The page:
Women to fight lat­est abor­tion laws


Wash­ing­ton — Af­ter Alabama’s gover­nor signed a near-to­tal ban on abor­tion into law May 15, a surge of women in­ter­ested in run­ning for of­fice con­tacted EMILY’s List, a po­lit­i­cal group that sup­ports abor­tion rights. The Vir­ginia Demo­cratic Party saw a spike in con­tri­bu­tions. VoteRunLea­d, a group that trains fe­male can­di­dates, saw en­roll­ment for an up­com­ing week­end course abruptly al­most dou­ble.

With abor­tion pol­icy re­turn­ing to the cen­ter of na­tional at­ten­tion, women are back in the spot­light as a cen­tral force in Demo­cratic pol­i­tics. The party’s 2020 pres­i­den­tial can­di­dates have re­sponded quickly, scram­bling to pro­mote abor­tion rights poli­cies in cam­paigns that had mostly been giv­ing pri­or­ity to eco­nomic is­sues.

Women — as can­di­dates, vot­ers and ac­tivists — were a piv­otal el­e­ment of Democrats’ suc­cess in the 2018 midterm elec­tions. Their en­ergy has been dif­fused in the enor­mous field of Demo­cratic pres­i­den­tial can­di­dates. But now many Demo­cratic women are join­ing to­gether for the abor­tion fight that has emerged in re­cent weeks.

“We’re see­ing an­other surge of an al­ready pretty en­gaged uni­verse of women,” said Stephanie Schri­ock, pres­i­dent of EMILY’s List, which she noted was con­tacted by 76 women in a sin­gle day amid de­bate over the Alabama law. “It’s chang­ing the po­si­tion­ing of the Demo­cratic Party.”

Her group joined a coali­tion of ac­tivists to stage demon­stra­tions across the coun­try last week to protest a spate of re­stric­tive abor­tion laws passed by Alabama, Ge­or­gia and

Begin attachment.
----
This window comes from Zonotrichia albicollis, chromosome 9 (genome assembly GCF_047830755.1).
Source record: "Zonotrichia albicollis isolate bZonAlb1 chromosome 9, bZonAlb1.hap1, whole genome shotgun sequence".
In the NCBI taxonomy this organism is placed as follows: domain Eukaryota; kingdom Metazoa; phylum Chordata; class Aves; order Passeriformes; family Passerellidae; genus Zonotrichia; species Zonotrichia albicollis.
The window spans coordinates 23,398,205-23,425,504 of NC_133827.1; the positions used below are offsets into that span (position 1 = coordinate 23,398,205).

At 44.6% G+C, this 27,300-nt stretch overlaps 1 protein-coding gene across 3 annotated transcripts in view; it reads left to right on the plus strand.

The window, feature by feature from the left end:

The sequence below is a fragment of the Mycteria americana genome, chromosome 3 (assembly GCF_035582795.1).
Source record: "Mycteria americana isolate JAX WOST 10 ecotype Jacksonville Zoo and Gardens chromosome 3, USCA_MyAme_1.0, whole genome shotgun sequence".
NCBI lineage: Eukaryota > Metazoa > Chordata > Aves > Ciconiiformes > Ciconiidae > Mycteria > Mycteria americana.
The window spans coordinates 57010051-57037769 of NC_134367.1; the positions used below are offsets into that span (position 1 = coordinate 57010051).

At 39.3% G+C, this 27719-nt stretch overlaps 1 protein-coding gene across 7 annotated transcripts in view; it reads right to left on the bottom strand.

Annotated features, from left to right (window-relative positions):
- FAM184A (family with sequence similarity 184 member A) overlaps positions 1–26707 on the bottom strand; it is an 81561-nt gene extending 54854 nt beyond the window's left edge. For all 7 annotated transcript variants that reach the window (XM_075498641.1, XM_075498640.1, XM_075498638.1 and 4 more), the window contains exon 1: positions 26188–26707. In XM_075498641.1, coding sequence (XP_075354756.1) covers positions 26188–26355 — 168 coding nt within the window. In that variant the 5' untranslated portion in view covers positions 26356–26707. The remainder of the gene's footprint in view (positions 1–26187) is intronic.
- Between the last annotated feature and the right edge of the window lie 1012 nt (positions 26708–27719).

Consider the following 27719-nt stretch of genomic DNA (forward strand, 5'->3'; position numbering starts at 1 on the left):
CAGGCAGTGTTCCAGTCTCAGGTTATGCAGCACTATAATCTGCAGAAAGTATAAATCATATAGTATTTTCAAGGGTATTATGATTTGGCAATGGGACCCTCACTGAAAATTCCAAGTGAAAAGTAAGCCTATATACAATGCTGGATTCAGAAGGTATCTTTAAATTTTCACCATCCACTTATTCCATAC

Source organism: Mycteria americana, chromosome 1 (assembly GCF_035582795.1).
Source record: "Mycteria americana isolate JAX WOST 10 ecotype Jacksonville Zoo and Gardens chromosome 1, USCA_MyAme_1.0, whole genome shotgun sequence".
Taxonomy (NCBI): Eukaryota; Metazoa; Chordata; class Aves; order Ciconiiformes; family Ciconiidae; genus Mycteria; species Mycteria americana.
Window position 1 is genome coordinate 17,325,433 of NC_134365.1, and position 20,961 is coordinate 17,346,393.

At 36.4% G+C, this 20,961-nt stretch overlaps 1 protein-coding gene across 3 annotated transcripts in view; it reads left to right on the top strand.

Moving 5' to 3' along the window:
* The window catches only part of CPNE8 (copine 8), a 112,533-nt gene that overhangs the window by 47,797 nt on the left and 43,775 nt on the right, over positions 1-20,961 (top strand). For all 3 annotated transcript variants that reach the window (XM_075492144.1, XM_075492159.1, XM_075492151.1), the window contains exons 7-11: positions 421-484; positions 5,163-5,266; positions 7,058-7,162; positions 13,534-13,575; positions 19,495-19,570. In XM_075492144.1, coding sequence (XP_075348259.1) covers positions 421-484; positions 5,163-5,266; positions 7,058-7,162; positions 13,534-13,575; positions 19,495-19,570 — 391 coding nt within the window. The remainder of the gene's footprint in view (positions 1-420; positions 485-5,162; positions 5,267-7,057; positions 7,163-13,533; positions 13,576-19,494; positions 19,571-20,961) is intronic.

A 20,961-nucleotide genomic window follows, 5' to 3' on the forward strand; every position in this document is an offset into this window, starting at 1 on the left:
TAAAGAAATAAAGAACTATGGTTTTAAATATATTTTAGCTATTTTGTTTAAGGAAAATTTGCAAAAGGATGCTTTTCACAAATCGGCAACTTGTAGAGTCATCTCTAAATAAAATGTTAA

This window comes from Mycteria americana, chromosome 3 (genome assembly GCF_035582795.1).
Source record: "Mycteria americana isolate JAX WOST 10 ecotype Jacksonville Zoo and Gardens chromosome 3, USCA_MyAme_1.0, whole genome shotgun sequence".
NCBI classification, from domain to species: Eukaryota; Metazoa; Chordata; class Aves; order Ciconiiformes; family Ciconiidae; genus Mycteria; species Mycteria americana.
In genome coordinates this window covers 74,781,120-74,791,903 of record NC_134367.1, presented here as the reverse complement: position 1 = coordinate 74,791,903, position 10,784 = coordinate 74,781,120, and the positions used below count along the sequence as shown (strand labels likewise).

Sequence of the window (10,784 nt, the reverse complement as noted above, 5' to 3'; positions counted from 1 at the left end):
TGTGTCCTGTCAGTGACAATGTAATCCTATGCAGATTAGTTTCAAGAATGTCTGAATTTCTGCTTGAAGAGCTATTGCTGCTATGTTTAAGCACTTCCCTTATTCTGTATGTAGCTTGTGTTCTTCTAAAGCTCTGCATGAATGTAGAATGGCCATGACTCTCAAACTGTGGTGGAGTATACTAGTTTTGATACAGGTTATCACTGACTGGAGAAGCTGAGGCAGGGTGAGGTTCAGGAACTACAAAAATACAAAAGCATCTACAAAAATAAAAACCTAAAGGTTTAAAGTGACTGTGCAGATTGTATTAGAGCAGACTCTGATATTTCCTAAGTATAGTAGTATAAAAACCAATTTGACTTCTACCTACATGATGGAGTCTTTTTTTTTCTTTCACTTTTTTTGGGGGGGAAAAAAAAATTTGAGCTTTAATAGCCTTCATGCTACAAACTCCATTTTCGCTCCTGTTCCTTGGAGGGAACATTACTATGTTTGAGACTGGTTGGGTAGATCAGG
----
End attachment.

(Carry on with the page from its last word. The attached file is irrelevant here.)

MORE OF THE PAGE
other states.

The in­ten­si­fy­ing abor­tion de­bate also car­ries po­lit­i­cal risks for Democrats. Repub­li­cans have stepped up their ef­forts to por­tray abor­tion rights ad­vo­cates as ex­trem­ists. Re­act­ing to re­cent laws in Vir­ginia and New York that ex­panded abor­tion rights, Repub­li­cans have taken to brand­ing Democrats as a “party of death,” “baby killers,” and per­pe­tra­tors of “in­fan­ti­cide.”

Pres­i­dent Don­ald Trump has de­nounced Demo­cratic abor­tion rights mea­sures on Twit­ter, at ral­lies and even in his State of the Union ad­dress, when he in­ac­cu­rately claimed that the New York law would “al­low a baby to be ripped from the mother’s womb mo­ments from birth.”

Voter back­lash

But many Repub­li­cans worry that with na­tional at­ten­tion now fo­cused on con­ser­va­tive state laws that could lead to whole­sale elim­i­na­tion of abor­tion rights, the bal­ance of po­lit­i­cal risk has shifted against their side.

Voter back­lash, they fear, could hit where the GOP is par­tic­u­larly weak head­ing into 2020. Repub­li­cans have strug­gled might­ily to stanch the hem­or­rhag­ing of sup­port from fe­male vot­ers, es­pe­cially up­scale white sub­ur­ban women, who have pro­vided cru­cial swing votes. Ef­forts to ban abor­tion — with­out al­low­ing ex­cep­tions even for rape and in­cest, such as in Alabama — could alien­ate some women who gen­er­ally op­pose abor­tion, Repub­li­cans fear.

“Most peo­ple agree the Alabama law went too far, even if you are pro-life,” said Sarah Cham­ber­lain, pres­i­dent of the cen­trist Repub­li­can Main Street Part­ner­ship, who has been con­duct­ing fo­cus groups with sub­ur­ban women to see how the party could ap­peal to them.